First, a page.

Team:Imperial College London/Chemoinduction



Module Integration - Chemoinduction



II09 NoIPTG yesIPTG.jpg

Our system is 'kick started' by the addition of a compound, IPTG, which activates protein production (module 1) of our system. This is achieved by putting the genes for protein production (module 1) under control of a chemically inducible genetic part called a promoter.


In designing our system, we chose to use an inducible (switchable) promoter rather than a constitutive (always ON) promoter. This is to allow the cells to grow to a certain cell density before forcing them to produce protein. The production of protein can be a burden on the cell's resources, especially at the early stages of cell growth. Therefore, the culture should only be induced by the addition of IPTG once it has reached a critical cell density.

About our reasons for choosing chemical induction


The Lac Operon

The Lac Operon is a prime example of a genetic operon (several genes under control of one promoter), and has been widely studied in the field of genetics.

The Lac Operon is a set of genes found in E. Coli that control lactose metabolism in times when preferable sugars (ie. glucose) are scarce. When glucose levels are high, the E.coli feed on the glucose. However, when glucose is not available, E.coli has a set of genes coding for the enzymes responsible for the metabolism of the secondary carbon source, in this case, lactose.

In order to control the activation of Module 1, the team is using the same promoter as that found in the lac operon.

  About the lac operon

Genetic Circuit

These genetic circuits are the designs upon which the functionality of The E.ncapsulator is based. We will go through the genetic design of the system, module by module. If you are unfamiliar with the symbols used, then check out our key to familiarise yourself with each circuit symbol and what it means.

This diagram makes up part of the Module 1 genetic circuit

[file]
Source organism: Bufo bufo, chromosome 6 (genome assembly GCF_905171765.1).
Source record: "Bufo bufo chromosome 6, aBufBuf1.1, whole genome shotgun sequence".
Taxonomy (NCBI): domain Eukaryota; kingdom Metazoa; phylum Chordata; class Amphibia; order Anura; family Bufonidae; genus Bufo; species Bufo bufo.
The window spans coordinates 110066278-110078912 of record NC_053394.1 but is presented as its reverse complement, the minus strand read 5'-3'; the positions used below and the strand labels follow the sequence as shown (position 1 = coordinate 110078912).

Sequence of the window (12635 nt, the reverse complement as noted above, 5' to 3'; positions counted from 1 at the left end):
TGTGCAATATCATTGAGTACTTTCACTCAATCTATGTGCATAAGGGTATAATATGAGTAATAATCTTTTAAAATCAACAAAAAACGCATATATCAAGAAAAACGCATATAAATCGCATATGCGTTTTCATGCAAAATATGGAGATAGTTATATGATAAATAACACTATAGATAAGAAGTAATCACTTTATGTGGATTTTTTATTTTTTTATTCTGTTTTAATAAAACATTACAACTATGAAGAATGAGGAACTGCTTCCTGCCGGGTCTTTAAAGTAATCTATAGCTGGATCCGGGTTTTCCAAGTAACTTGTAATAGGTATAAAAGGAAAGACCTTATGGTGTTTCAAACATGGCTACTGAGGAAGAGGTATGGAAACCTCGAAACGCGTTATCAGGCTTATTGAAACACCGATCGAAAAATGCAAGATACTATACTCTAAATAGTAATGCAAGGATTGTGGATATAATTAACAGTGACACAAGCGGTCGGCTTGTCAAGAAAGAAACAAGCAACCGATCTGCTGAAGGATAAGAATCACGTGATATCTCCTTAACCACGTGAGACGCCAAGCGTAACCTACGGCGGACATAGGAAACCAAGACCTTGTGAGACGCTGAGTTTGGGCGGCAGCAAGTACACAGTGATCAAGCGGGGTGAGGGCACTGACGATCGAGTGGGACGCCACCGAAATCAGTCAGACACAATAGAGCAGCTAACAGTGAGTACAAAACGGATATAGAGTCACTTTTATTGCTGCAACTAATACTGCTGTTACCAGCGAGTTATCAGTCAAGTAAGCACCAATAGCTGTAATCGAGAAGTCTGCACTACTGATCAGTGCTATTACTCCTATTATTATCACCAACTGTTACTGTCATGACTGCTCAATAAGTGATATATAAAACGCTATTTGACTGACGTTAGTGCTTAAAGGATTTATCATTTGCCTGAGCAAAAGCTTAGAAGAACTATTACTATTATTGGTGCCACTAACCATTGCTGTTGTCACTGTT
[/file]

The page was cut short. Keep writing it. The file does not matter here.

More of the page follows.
II09 M1 Promoter.png

Under normal circumstances (without IPTG), the Lac inhibitor (LacI) is constitutively present in the system. This means that the promoter is repressed, and blocks the expression of the downstream genes. When IPTG is added, it binds to LacI and cancels the repression on the promoter. This allows for the expression of the downstream genes, and therefore for the start of Module 1.

Induction with IPTG

II09 IPTG.png

IPTG is an allolactose analogue. Allolactose is the lactose metabolite that triggers the transcription of the lactose operon in natural systems. Allolactose and IPTG activate transcription of the lac operon by binding to the LacI protein. When such binding occurs, the LacI protein changes confirmation, which renders it unable to bind to the operator region. This allows the RNA polymerase to continue reading beyond the operator and transcribe the downstream genes, thus removing the inhibition.


Wet Lab

Different experiments were run using the chemoinduction module.

II09 IPTG growth1.jpg

Firstly, we did a preliminary test on the toxicity of IPTG, and whether this affected cell growth. We grew our cells in varying concentrations of IPTG and monitored the growth by measuring optical density.
IPTG, as expected, does not have a negative effect on cell growth.

This provided us with a good starting point for our experiment. We then ligated the IPTG induced promoter to RFP, and tried to investigate the effects of IPTG on red flourescence. Unfortunately, we had problems with getting this construct to function, and we are still troubleshooting as of the wiki-freeze deadline.

Dry Lab

Taking into account the experimental data from the wet lab, we can then draw a relationship between different input IPTG concentrations and the amount of polypeptide produced.

  • When we introduce IPTG into the system, it temporarily removes LacI from the system. Hence, during this period of time, we produce the drug of interest.
  • When the effects of IPTG wear off, the system returns to equilibrium.
  • The more IPTG we add in, the higher the amount of output protein.

II09 SIm main prot.jpg


Chemoinduction is the most widely used means of inducing a promoter. By using this well characterised IPTG inducible promoter as the starting point for our system, we give the user full control as to when to kick-start the system.

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Wet Lab

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